The final rapper we are introduced to is Awkwafina from NY, who has probably gained the greatest level of multimedia stardom among the four. Bad Rap delves into her status as the premier Asian-American Female rapper, discussing her uniquely marketable niche as a “hipster” icon and the tension between marketing her identity as a serious artist versus the marketability of the quirky/cute Asian girl stereotype that white audiences fetishize, an issue which has long plagued Asian-American women in the media. And while all of that is very revealing and important information to sort through, the movie leaves no doubt that she is a legitimately skilled musician. Awkwafina has a very nonchalant, almost stream of consciousness type of flow filled with fun wordplay. It reminded me very much of the out-there rap stylings of the art-rap duo Das Racist, though like them, her lyrical content is undeniably her own.

Interestingly, despite her singular identity among not just Asian-American rappers but rap artists in general, Awkwafina openly expresses her fear and anxiety about her future as an artist. Unlike her male counterparts who have built up their careers and established themselves as seminal artists in their fields, Awkwafina recognizes the frightening possibility that her work will be the most readily dismissed as flash in the pan/flavor of the week art, compared to the longevity that her male counterparts have accrued.

What makes Bad Rap work so well is its ability to be different types of documentaries at once. While the focus of the film is on the four stars, there is also a bit of formal talking-head information dump that efficiently and entertainingly explains the the timeline of Asian-American Hip-Hop from its earliest beginnings in the west coast Filipino underground to its proliferation online. There is plenty of sociological discussion throughout the film about Asian representation in American media, including the distinct issue of the emasculation of Asian men and how that collides with the inherent overblown machismo of Hip-Hop. There is also a bit of "how to break into the music biz" documentary work in which each of the four artist's music videos are shown to record executives, A&R personnel, music journalists, and a famous Hip-Hop radio DJ. There's even a “where are they now” segment at the end which shows how things have developed for the rappers over the two years the majority of the movie took to put together.

That said, though there is a wealth of knowledge presented to the audience, the film also has very palpable dramatic stakes for each of the personalities, keeping you engaged in a story stranger than fiction. If there is a "climax" in Bad Rap, it is undoubtedly the rap battle between Dumbfoundead and the champion rap battler Conceited. After a string of disappointments, Dumbfoundead gets a break when he is invited back to an international rap battle contest being promoted by the famous platinum selling recording artist Drake. Dumbfounded is nervous about shaking the rust off after being away from the battle rap circuit for so long, especially since his opponent has been steady grinding for years and has garnered a substantial level of fame in his own right thanks to a recurring spot on the MTV2 program Wild N' Out. Conceited opens up on Dumb with both barrels and you feel your stomach sinking, fearing that the former grand master is now in over his head. However, when Dumb claps back at him with bar after bar of eviscerating lyrical manslaughter, you want to stand up and cheer (and the audience at the screening very much let their elation be heard); it's as thrilling as any battle in 8 Mile and cathartic as the finale of any inspirational sports movie.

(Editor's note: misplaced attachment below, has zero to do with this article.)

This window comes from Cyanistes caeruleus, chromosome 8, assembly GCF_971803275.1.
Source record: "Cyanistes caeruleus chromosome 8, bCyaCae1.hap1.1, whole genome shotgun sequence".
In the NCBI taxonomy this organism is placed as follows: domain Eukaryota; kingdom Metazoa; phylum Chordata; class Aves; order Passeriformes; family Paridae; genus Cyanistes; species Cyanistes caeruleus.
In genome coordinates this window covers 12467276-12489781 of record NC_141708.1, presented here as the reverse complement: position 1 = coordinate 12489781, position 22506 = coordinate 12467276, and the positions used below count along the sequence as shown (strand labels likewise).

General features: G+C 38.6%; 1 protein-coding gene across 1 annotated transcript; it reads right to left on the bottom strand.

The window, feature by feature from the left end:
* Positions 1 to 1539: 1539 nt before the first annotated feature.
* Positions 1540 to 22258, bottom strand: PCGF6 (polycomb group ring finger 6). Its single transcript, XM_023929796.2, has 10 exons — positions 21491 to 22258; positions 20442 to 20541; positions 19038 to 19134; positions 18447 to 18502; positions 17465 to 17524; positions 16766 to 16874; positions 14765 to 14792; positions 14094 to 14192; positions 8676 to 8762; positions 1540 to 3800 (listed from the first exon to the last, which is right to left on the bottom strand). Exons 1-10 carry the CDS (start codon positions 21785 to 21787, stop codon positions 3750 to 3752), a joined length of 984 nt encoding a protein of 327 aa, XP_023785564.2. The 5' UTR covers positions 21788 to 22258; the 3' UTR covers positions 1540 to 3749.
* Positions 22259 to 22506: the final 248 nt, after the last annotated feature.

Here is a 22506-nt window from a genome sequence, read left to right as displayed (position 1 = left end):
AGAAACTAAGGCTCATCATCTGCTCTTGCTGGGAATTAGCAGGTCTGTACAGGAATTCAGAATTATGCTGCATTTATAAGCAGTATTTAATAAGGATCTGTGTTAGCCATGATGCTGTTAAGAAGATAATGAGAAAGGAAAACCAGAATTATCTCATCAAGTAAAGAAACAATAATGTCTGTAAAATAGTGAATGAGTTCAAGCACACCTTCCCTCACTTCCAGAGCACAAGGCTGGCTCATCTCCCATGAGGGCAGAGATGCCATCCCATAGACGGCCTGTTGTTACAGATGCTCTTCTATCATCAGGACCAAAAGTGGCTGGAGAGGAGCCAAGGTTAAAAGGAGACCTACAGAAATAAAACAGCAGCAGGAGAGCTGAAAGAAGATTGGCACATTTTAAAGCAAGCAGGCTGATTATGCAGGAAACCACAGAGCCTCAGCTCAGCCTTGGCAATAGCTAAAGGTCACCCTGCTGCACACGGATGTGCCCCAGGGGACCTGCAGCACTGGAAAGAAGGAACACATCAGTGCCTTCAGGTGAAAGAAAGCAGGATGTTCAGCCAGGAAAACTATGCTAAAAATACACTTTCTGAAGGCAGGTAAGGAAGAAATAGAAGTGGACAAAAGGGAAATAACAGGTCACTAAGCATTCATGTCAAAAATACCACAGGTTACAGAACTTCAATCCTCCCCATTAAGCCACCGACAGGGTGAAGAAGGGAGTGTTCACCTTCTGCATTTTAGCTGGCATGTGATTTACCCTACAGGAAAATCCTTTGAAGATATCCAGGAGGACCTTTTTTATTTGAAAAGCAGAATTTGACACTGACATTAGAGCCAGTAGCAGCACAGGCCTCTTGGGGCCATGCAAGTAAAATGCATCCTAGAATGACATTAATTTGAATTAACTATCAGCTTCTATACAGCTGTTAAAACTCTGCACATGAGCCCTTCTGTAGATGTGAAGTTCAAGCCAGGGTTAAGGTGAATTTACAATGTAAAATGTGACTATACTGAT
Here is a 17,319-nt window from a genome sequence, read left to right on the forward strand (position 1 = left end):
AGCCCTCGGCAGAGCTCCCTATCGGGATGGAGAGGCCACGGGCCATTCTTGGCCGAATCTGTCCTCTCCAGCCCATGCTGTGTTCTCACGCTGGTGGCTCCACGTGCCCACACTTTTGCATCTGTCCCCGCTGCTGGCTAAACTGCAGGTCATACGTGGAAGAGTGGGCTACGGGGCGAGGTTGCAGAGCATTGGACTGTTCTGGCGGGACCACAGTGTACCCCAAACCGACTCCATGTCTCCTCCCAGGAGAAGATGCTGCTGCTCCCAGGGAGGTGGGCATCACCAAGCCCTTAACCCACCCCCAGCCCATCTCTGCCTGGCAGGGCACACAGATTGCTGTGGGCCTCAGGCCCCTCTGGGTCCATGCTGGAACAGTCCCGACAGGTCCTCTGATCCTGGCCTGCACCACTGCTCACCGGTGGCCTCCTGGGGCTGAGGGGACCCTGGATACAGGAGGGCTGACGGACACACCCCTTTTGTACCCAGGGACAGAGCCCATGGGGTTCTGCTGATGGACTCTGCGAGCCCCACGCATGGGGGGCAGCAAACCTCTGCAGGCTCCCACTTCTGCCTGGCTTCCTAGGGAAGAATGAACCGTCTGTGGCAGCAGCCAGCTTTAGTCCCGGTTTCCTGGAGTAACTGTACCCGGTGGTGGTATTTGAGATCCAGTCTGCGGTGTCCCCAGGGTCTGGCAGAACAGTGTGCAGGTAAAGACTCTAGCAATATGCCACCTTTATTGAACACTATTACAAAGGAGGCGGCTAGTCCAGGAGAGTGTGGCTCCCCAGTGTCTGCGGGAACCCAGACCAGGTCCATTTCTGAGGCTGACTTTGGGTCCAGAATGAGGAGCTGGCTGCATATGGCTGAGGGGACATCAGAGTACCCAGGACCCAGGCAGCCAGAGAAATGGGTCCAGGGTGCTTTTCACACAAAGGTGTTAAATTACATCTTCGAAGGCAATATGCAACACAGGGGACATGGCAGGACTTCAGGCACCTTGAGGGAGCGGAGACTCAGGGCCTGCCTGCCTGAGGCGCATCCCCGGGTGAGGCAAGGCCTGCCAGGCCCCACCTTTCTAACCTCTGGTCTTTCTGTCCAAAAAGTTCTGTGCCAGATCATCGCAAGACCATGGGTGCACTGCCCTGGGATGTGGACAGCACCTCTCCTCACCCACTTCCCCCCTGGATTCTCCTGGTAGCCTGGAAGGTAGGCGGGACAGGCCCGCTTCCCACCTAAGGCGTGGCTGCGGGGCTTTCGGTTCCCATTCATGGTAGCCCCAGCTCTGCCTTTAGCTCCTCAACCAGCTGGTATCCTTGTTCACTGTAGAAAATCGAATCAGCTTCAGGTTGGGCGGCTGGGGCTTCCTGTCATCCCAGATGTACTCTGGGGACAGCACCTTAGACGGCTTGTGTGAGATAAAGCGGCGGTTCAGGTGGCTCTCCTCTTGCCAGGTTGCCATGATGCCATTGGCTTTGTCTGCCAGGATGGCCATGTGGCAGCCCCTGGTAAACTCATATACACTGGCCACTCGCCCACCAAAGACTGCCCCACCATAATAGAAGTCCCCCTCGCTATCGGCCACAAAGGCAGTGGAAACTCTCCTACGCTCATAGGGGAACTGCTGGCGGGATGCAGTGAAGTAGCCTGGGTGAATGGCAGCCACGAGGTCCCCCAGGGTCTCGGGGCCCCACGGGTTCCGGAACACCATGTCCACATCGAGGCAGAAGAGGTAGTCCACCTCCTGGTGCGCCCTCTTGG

While Hip-Hop has a very specific and unique cultural origin, the music has proven so powerful that it has transcended all ethnic and geographical boundaries. Despite its ubiquity, it's very likely that most Americans are completely unaware of the thriving Hip-Hop scenes abroad and even in their own back yard. Bad Rap is a timely presentation of a true piece of Americana and a celebration of Asian-American Hip-Hop that's been a long time coming. The majority of the audience at my screening was Asian and the crowd was hyped at seeing a unique part of their culture explored on screen. I have no doubt that audiences all over the country - regardless of their backgrounds - will share their enthusiasm for this beautiful film.